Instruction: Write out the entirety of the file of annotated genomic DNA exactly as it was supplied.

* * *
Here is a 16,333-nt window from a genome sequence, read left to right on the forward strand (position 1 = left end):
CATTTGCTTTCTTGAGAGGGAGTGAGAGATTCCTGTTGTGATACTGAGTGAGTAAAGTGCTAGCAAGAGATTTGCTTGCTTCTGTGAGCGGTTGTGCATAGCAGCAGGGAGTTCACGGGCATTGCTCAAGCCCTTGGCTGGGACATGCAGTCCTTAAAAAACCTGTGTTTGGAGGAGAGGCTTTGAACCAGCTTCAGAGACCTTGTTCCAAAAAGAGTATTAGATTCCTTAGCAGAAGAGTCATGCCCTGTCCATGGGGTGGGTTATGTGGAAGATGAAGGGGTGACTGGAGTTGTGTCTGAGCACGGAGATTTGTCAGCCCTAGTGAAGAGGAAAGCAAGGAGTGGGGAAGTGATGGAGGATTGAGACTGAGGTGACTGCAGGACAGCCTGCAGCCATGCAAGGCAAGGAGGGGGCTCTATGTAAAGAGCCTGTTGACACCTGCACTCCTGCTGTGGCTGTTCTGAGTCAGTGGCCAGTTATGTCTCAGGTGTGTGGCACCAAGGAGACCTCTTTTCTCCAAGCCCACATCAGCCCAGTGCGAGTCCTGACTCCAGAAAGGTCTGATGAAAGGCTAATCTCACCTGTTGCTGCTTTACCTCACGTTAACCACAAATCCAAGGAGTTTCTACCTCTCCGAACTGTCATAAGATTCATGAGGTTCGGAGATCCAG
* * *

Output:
Here is a 16,333-nt window from a genome sequence, read left to right on the forward strand (position 1 = left end):
CATTTGCTTTCTTGAGAGGGAGTGAGAGATTCCTGTTGTGATACTGAGTGAGTAAAGTGCTAGCAAGAGATTTGCTTGCTTCTGTGAGCGGTTGTGCATAGCAGCAGGGAGTTCACGGGCATTGCTCAAGCCCTTGGCTGGGACATGCAGTCCTTAAAAAACCTGTGTTTGGAGGAGAGGCTTTGAACCAGCTTCAGAGACCTTGTTCCAAAAAGAGTATTAGATTCCTTAGCAGAAGAGTCATGCCCTGTCCATGGGGTGGGTTATGTGGAAGATGAAGGGGTGACTGGAGTTGTGTCTGAGCACGGAGATTTGTCAGCCCTAGTGAAGAGGAAAGCAAGGAGTGGGGAAGTGATGGAGGATTGAGACTGAGGTGACTGCAGGACAGCCTGCAGCCATGCAAGGCAAGGAGGGGGCTCTATGTAAAGAGCCTGTTGACACCTGCACTCCTGCTGTGGCTGTTCTGAGTCAGTGGCCAGTTATGTCTCAGGTGTGTGGCACCAAGGAGACCTCTTTTCTCCAAGCCCACATCAGCCCAGTGCGAGTCCTGACTCCAGAAAGGTCTGATGAAAGGCTAATCTCACCTGTTGCTGCTTTACCTCACGTTAACCACAAATCCAAGGAGTTTCTACCTCTCCGAACTGTCATAAGATTCATGAGGTTCGGAGATCCAG